“This book presents my current understanding of judgment and decision making . . .” writes Daniel Kahneman in his introduction to Thinking, Fast and Slow. I chose this book to read next among non-fiction choices since it fits well with my role as a teacher and as chair of my college’s strategic planning group. After reading the first chapter I think I have made a good choice. I think I’ll be able to adapt some of his ideas and encourage students to use their effortful decision process over their automatic decision process.
Kahneman describes two systems that help you make decision and act. The automatic decision system (System 1) is automatic. It is quick with little or no voluntary control. You cannot stop yourself from judging emotions from a picture. You cannot stop yourself from reading a word written in a language you read. This system is always going- even if you do not want it’s conflict as in some of the cases described below. Kahneman promises to show us later that ths system does not understand logic or statistics and sometimes answers an easier question than asked.
The effortful decision system (System 2) is deliberate, effortful, orderly and taxes working memory. This system takes charge when system 1 is unsure how to proceed.
Generally this system works well. Kahneman lists some examples of trouble the two systems have interacting, however. He describes the video The Invisible Gorilla in which when system 2 is engaged in counting someone watching a video can fail to notice a gorilla enter the scene. So, people can be blinded by using system 2 and may not even know they were blinded. Also, optical illusions work because system 1 continues to see the wrong thing even after system 2 knows the illusion to be false. The interference of system 1 can slow down a task. For instance if color words are shown and you are asked to say the color in which they are written then system 1’s reading of the words slows things down.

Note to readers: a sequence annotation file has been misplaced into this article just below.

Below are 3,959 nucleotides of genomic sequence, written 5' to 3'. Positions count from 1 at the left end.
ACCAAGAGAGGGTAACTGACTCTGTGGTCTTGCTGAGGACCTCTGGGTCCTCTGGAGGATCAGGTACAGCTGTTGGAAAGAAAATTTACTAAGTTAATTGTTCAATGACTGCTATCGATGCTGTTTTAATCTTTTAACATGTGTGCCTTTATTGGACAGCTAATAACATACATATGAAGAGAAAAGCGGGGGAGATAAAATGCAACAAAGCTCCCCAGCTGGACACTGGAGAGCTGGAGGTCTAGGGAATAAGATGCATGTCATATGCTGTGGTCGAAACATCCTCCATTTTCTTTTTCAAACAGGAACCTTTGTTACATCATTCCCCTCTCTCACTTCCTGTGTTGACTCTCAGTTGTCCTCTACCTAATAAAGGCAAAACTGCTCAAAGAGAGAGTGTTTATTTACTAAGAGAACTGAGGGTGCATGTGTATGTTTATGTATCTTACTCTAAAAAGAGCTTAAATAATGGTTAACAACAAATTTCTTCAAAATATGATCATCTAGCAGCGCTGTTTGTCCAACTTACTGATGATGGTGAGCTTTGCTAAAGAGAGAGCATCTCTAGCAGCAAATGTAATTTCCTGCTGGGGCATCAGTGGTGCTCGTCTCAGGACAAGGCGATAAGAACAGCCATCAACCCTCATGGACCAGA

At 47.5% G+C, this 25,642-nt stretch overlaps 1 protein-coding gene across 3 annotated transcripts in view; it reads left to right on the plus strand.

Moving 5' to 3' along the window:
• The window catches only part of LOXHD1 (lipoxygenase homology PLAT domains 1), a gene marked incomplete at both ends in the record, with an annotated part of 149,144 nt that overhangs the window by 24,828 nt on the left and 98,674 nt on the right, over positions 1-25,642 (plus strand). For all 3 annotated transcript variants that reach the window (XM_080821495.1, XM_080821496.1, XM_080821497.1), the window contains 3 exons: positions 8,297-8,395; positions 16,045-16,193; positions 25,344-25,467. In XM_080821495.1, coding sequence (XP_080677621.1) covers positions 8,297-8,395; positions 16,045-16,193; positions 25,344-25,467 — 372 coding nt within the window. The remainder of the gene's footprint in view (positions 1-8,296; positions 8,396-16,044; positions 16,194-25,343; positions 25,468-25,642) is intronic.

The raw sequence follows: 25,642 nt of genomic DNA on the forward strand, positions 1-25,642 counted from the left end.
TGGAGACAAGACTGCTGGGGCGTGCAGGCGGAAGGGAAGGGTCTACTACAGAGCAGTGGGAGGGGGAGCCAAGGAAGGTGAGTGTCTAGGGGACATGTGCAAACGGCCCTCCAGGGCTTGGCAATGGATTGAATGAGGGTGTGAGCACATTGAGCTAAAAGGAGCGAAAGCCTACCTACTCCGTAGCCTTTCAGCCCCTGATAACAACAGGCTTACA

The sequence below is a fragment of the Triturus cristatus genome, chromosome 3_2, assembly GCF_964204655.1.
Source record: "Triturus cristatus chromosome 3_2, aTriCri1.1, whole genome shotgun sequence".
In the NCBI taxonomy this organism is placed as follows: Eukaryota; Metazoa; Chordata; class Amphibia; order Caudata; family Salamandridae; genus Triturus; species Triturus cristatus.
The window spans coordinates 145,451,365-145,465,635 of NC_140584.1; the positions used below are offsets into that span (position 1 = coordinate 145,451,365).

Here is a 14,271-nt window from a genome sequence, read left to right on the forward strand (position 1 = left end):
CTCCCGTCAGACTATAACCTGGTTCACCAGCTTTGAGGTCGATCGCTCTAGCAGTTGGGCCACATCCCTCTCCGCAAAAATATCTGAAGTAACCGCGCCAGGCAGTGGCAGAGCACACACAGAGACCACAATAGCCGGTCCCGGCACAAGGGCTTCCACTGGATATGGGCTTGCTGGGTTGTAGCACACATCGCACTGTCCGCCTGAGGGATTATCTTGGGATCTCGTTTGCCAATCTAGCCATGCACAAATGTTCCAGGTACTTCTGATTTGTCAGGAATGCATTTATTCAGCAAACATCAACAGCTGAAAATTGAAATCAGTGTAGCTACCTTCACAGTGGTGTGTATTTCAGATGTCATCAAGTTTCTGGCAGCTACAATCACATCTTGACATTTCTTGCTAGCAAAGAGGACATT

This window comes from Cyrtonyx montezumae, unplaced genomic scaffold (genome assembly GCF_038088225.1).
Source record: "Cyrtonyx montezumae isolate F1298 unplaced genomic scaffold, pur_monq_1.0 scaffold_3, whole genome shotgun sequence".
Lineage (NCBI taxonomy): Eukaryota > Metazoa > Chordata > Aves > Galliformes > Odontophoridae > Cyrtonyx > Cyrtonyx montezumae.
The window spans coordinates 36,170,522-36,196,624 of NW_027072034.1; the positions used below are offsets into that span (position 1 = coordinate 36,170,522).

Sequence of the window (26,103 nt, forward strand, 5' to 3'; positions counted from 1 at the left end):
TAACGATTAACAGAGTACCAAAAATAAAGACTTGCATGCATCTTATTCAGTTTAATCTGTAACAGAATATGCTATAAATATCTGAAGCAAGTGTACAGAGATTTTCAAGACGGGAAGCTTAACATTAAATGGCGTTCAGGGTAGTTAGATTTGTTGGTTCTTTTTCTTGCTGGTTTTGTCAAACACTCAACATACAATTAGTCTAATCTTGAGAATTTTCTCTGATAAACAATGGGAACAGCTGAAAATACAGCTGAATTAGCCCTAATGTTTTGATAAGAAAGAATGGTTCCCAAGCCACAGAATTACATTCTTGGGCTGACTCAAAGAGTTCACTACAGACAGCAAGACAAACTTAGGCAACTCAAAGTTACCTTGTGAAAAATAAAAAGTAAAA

A positive and practical interference between system 1 and system 2 is the use of self-control. You know not to punch someone or call him an indiot in most circumstances even though system 1 calls for it.
I am through Chapter 1 and will probably update with another blog post every couple chapters.